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Kate Wells

Land, Sky and Gold


Embroidery is at the heart of Kate Wells' work, showcasing her love of line whether drawn, painted, or stitched. Her embroidery transcends traditional media, incorporating thread, needle, textures, and softer surfaces like silk, cotton fabrics, and metallic threads. Besides textile art, Kate works with charcoal, graphite, pastel, ink, pen, brush, watercolour, gouache, and acrylic. Drawing has always anchored her creative process, seamlessly connecting her paper arts and embroidery.


“Land, Sky and Gold” describes Kate Wells’ returning subjects in her practice as an artist in embroidery from her studio on the outskirts of Sheffield, close to the moors and dales of the Peak District, where she has lived and worked for over 40 years. 


Most of her embroidery work today involves using a nearly 100-year-old Singer Industrial ‘Irish’ sewing machine. Designed for early free-machine embroidery, it features a knee lever that adjusts zig-zag stitch width up to 12mm, allowing both hands to guide the work in a large hoop. By adjusting the tension, Kate can create interesting effects and colour mixes by bringing the lower thread to the surface. When her tutor Judy Barry introduced her to the machine at MMU, Judy's advice to "put your foot down and just go with it" overrode any fears about the speed and danger of the bare needle. Focusing on the needle's point is crucial. Since her studies, the machine has become an ideal tool for her expression.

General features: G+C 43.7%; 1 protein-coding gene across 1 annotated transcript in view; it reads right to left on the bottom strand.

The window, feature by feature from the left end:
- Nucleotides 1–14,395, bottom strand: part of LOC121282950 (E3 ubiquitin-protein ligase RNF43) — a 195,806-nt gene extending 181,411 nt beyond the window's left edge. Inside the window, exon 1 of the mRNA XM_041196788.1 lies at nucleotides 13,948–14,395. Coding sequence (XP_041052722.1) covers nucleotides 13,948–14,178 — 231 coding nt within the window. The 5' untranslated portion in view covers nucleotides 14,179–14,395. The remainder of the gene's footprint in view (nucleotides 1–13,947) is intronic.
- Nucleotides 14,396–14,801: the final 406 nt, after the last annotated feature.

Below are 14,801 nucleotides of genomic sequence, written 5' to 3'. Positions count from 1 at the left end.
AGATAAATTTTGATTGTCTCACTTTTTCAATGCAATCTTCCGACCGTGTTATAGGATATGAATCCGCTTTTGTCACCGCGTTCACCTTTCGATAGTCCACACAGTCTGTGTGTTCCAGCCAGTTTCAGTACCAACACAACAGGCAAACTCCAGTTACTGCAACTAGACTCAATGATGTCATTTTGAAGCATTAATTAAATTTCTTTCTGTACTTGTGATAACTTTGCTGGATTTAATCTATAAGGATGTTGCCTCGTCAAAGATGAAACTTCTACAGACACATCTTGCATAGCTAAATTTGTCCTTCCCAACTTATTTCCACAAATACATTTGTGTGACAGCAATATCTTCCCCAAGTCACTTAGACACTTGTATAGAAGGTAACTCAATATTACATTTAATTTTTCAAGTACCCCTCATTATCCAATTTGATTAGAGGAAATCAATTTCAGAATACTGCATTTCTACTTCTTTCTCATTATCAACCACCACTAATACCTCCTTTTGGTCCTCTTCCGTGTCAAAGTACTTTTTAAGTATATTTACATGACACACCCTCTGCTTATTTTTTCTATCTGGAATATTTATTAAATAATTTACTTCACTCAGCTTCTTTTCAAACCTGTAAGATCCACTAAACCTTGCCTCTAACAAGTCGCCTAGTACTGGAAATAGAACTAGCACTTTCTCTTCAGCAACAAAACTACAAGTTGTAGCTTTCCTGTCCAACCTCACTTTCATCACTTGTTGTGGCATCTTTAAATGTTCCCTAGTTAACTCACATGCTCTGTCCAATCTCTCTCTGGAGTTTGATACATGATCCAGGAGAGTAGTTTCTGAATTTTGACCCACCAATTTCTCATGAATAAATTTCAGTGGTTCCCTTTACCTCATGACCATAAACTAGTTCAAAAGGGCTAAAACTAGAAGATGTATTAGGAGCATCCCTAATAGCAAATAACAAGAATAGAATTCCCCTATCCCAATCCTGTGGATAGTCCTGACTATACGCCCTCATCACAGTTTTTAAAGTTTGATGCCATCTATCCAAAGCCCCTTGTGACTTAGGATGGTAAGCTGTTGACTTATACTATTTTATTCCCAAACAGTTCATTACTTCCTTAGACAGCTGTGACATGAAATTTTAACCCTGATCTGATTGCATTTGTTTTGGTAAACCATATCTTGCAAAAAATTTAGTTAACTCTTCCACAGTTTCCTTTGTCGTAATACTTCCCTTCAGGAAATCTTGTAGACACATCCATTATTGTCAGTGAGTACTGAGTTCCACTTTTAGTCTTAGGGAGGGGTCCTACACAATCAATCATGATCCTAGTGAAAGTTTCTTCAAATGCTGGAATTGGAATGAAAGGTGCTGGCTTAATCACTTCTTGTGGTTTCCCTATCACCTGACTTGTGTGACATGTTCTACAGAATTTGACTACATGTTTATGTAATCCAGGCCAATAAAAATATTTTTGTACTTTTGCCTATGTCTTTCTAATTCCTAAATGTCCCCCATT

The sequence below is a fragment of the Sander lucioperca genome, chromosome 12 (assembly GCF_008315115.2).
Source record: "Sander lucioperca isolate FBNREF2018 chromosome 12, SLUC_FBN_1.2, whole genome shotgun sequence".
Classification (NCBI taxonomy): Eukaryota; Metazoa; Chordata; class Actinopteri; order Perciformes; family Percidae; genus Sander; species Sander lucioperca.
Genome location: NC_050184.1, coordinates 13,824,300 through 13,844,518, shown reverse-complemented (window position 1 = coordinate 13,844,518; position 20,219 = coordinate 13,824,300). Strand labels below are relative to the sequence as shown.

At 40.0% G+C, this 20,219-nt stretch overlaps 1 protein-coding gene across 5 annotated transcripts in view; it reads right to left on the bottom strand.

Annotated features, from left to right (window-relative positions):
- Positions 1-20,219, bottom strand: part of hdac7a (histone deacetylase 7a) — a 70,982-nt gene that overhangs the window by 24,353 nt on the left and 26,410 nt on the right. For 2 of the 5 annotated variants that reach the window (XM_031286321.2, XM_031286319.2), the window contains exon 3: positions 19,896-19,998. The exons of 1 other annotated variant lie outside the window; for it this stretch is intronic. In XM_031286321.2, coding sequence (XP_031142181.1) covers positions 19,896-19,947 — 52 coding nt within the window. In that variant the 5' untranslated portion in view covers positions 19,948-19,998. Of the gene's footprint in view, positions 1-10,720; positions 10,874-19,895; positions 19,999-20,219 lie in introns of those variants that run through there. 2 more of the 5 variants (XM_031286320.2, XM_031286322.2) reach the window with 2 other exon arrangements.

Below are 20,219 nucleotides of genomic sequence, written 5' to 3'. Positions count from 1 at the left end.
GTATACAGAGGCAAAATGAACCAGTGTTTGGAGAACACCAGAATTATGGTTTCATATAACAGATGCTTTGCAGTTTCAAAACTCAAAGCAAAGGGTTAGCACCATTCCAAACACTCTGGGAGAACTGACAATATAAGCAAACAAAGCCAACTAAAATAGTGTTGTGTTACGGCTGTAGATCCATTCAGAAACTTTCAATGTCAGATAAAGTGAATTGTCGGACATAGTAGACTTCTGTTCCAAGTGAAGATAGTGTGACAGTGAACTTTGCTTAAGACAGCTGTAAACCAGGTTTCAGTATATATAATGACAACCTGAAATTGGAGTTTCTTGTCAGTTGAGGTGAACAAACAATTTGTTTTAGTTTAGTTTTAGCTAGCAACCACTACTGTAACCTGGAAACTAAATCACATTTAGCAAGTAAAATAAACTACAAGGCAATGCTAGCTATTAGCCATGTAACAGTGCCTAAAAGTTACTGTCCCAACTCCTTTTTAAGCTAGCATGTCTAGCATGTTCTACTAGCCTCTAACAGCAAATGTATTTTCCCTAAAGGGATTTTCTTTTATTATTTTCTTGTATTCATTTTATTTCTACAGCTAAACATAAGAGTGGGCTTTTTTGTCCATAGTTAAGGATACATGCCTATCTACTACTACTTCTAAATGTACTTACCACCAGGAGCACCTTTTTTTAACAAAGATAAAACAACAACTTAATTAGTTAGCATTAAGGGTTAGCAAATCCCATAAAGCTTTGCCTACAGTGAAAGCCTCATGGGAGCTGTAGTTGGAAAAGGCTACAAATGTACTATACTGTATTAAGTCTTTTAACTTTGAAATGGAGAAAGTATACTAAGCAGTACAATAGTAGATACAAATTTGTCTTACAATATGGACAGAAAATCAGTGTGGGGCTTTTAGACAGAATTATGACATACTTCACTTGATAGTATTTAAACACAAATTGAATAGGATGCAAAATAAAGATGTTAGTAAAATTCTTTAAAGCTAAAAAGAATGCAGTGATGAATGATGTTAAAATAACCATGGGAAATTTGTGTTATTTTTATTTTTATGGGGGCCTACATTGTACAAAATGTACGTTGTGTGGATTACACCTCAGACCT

At the start of her career, Kate taught at The Glasgow School of Art for six years, encouraged by her tutor Anne Morrell in Manchester. Here, the connection between painting and stitch truly came together, along with the process of learning and teaching.


Her themed sketchbooks are personal diaries of projects, exploring colours and composition while including detailed notes on methods, thread-colours, and framing. They contain visual conversations, gestural memories, flights of birds.


Many of Kate’s projects are made to commission, some for public spaces, others for private collectors, and sometimes for the church. Since her training at Loughborough College of Art and Design (BA) and then MA at Manchester Polytechnic (now MMU), a realization that embroidery could be brave and glorious has sustained her practice.


Belonging to the 62 Group of Textile Artists allowed Kate to exhibit in adventurous locations, including Japan. Following the 'British Needlework' exhibition in the early 1980s, the Museum of Modern Art in Kyoto purchased two of her embroideries. Kate also has work in the Diana Springall Collection which is the most significant body of contemporary embroidered work. 

Kate is a Fellow of The Royal Society of Arts. (FRSA)


In all aspects of her practice, Kate seeks beauty without sentimentality, focusing on elements like line and balance, whether in wild nature or controlled design.


“Embroidery, like drawing can be a slow process, and having been inspired at the start, the initial thrill of the work needs patience and endurance to see it through over many weeks and months.” 

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